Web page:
The former landowners of the 42-acre property off Wragg Canyon Road said there was “no way” M. Sid Torun could ever realize his dream of converting the tree-covered hillside property into thriving olive orchards and vineyards.
But they didn’t know Torun. Making the impossible happen, through hard work and determination, is a reoccurring theme in his life.
Could he be scared off by land situated on an incline so steep it looked like only mountain goats could scale it? No, he had grown up in such country. In fact, Torun, who is Kurdish, had spent two years looking for land that was similar to where he grew up in Turkey. This was it.
“They weren’t the only ones who didn’t believe we could have this,” Torun said, gesturing to a view of the orchards, vineyards, winery, bed-and-breakfast and more. “My wife didn’t think it was possible.”
Torun’s wife, Naciye, agreed with the naysayers. “I told my husband there is no way this will ever be a ranch,” she said, laughing. “No way!”
Torun was not dissuaded and the couple bought the property in 2002.
“My wife cried then but she is laughing now,” Torun said, as they both laughed.
Torun’s dream for the land has come true and those lucky enough to have seen their place are talking about it.
“They grow everything by hand. They have their own olives, sheep, goats, chickens, vineyards and vegetables," said Leonore Wilson, a neighbor who lives a 20-minute-drive away. Wilson, along with her husband and other neighbors, helped harvest olives at the Torun’s ranch this fall.
“They are amazing and hardworking — and the nicest people you will ever meet,” she continued. “You won’t believe your eyes when you see what they have done. They import rock from their old village in Turkey. They even made their own road with pick and ax.”
Though they both have put endless hours of backbreaking work into transforming their place, his wife gives her husband credit for doing most of the work by himself in the beginning.
“Sid worked here for seven years alone,” Naciye said. “He lived in a small 10-by-12 shed.” She brought him food and water every day but continued working as a chef for Anderson Market in Palo Alto while her husband built their home and fenced the property.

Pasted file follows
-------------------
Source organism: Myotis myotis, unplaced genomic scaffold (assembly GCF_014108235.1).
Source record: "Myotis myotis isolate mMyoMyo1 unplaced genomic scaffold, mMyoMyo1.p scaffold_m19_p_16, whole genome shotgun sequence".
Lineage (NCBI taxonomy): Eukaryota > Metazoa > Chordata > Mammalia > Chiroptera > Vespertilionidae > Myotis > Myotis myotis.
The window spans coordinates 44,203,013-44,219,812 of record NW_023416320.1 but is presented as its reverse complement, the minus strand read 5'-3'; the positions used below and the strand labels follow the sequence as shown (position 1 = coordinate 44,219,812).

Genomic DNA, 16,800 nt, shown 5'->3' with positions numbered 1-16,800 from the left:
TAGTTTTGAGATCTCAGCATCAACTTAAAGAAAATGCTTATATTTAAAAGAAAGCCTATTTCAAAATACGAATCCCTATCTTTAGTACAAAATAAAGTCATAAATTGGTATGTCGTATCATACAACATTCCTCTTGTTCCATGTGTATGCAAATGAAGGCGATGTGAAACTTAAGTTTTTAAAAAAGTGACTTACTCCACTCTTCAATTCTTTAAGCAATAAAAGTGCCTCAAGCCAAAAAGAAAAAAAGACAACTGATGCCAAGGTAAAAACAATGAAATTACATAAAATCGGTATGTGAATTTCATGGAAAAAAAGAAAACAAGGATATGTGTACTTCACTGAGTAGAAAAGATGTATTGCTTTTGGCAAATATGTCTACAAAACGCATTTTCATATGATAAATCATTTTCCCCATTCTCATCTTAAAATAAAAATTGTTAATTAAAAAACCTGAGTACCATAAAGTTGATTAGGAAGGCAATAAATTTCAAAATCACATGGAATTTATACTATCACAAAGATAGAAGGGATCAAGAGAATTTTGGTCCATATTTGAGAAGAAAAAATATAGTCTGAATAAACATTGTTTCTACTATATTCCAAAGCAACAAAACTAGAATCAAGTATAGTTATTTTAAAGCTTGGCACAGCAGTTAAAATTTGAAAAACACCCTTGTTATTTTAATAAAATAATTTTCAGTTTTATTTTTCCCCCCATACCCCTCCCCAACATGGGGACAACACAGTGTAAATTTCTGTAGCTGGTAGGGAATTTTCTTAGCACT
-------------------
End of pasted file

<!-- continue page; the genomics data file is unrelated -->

Torun used some of the water his wife brought him each day to mix the concrete for fence posts. He dug into the ground 2 feet deep for each hole before putting the post into it. It took 3,800 fence posts to surround the property and protect it from deer.
Without a road at the time, he managed to carry two 98-pound posts a day to the site. Once the fence was built, he put barbed wire on top to prevent the “olive hungry” deer from leaping it.
Naciye, who helped her husband build the road up the mountain to their home, works as hard as Torun. By 6:30 a.m. she has fed the animals, milked the goats, gathered the eggs, and picked fruit and vegetables for breakfast. Then she makes 11-, and sometimes 22-course, breakfasts.
“Ninety percent of everything here is from our property,” she said, pointing to 11 elaborate Kurdish dishes she has prepared for a guest luncheon.
Her mouthwatering meals are delicious and leave a guest feeling light. Torun credits his good health to her Kurdish recipes.
The Kurdish couple, along with their three children, immigrated to Atlanta from Turkey in 1995, and then moved to California in 1999.
When they left Turkey, they not only left behind family and friends, they also left the seven businesses Torun had built up through perseverance and entering the workforce at an early age.
When Turon was 10 years old, his teacher told him that even if he graduated, he couldn’t get a diploma from school because he had no identification papers.
“I asked my father why I didn’t have the papers. He explained that he hadn’t had time to go to town,” Turon said. “We lived 9,000 feet up and it was covered with snow eight months of the year. Dad couldn’t get down the mountain to get my identification papers.”
So Turon decided to run away from his home in Conag Village at age 10. He admits that he “stole” $6 from his father’s wallet to go to Istanbul.